…Also, I was getting broken pages signing into the community portal earlier…not going to lie…getting a bit nervous here.
So I gave your link to the other post a read as well.
I hope what that thread was saying is not the case, but if so, I may need to head over to AWS (or any Terraform-compatible vendor).
It's not that it'll be a heavy lift to migrate all of our infrastructure; mostly, everything is automated. I can do that in a day once I build out the equivalent Terraform scripts; it's just that I don't feel like putting in the effort since everything here just (used to) work.
I'll try a few things first, and then I'll reassess our options.
Thanks again @acanton77, I guess it's not just us experiencing problems
Is it possible that one of your WP sites is using some plugin that has a memory leak or memory access violation? Still, while that would crash the site, I don't see how it would bring down your entire Linode. This is Linux, not Windows! :-)
I'm not a systems guy. Someone here might know.
One thing I would do is make a mySQLDump of your databases and then reinstall WP for each site and import the data (I like to use phpMyAdmin for backup and import.)
It is a bit of work, but probably less so than spinning up a new server or moving to Digital Ocean or Vultur, etc.
Have you created a support ticket with Linode/Akamai? My guess is they will tell you that your problem is 'out of scope.'
There is a possibility that a WP plugin can cause issues on the site, but if that were the case, I think it would have done it a year ago at some point and not repeatedly recently unless it's some weird update.
Then again, you said it shouldn't bring the whole server down, which I, too, expected.
As far as reinstalling WP, I created an exact copy of the site on low-powered VMs and never saw the same issues. I assumed that given the same CPU, RAM, storage, OS, etc., the same issue should manifest, but it didn't. So I tried it with an even more low-powered netbook that uses an SD card as storage (yeah, really low-powered; it was a $100 machine). Still, the exact website ran smoothly w/o issue.
I suspect the Linode resources are not what is being presented due to the underlying big iron being overloaded w/ VMs. It seems that they're looking at the resource consumption of the average VM and noticing that they're not hitting their max provisioned resources and overloading the underlying big iron in order to get more billing per instance per rack.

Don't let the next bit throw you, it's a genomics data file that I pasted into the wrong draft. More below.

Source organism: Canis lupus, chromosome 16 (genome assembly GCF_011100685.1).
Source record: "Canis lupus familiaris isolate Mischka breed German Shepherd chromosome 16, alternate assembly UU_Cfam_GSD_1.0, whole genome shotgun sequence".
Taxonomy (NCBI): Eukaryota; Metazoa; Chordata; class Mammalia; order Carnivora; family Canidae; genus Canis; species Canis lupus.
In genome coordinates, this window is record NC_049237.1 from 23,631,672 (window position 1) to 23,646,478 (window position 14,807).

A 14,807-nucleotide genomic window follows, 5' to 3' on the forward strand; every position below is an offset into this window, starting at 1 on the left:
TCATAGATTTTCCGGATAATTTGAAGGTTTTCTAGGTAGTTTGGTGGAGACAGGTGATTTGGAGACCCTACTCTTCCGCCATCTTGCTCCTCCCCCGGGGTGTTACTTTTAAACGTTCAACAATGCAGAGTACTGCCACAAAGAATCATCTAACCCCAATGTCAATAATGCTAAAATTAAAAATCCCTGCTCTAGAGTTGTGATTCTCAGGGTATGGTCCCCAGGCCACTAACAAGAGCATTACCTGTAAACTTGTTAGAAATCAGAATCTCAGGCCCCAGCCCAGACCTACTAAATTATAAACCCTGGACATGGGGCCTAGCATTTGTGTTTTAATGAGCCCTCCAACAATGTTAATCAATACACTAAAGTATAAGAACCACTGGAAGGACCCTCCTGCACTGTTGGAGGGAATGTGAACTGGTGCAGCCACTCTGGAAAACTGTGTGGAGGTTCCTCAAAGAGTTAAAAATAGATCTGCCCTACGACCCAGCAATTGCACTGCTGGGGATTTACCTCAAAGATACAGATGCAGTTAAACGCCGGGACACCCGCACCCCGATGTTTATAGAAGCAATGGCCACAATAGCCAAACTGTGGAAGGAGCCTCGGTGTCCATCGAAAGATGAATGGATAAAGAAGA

That may make sense because when I cut some processes down, it suddenly started running smoothly again like it used to. But I find it strange that ~10% CPU will freeze it (by the way, the analytics came back), but cutting it down to ~3-4% fixed it.
By the way, migrating to Digital Ocean or Vultr or etc., would be just as much effort as the local VM tests I mentioned above. But, if this nonsense keeps up, I'm out.
Again, did you file a support ticket with Akamai? If so, what have they told you?
If not, you should do so.
This sounds like your instance is running out of memory and the OOM killer is killing a process that's key to the functioning of your server. Often in these situations, things will be running fine then all of the sudden they aren't.
To check for this, you can run the following command as mentioned in this post on the Community Site titled Low memory error:
grep -i kill /var/log/messages*
"I've set it up to use Nginx with a PHP FPM setup and MySQL (actually MariaDB), so only one instance of PHP is used for processing CGI requests for lower resource consumption."
The OOM killer will often decide to kill PHP and MySQL when it is freeing up memory. This post titled How do I fix php-fpm out of memory? has some instructions for optimizing your PHP service while you can use the MySQLTuner for optimizing you MySQL DB performance.
I suggest running through these steps and if you don't see any improvement, following acanton77's advice and opening a ticket with the Support Team. They can take a look at the host, check for CPU steal, noisy neighbors, etc.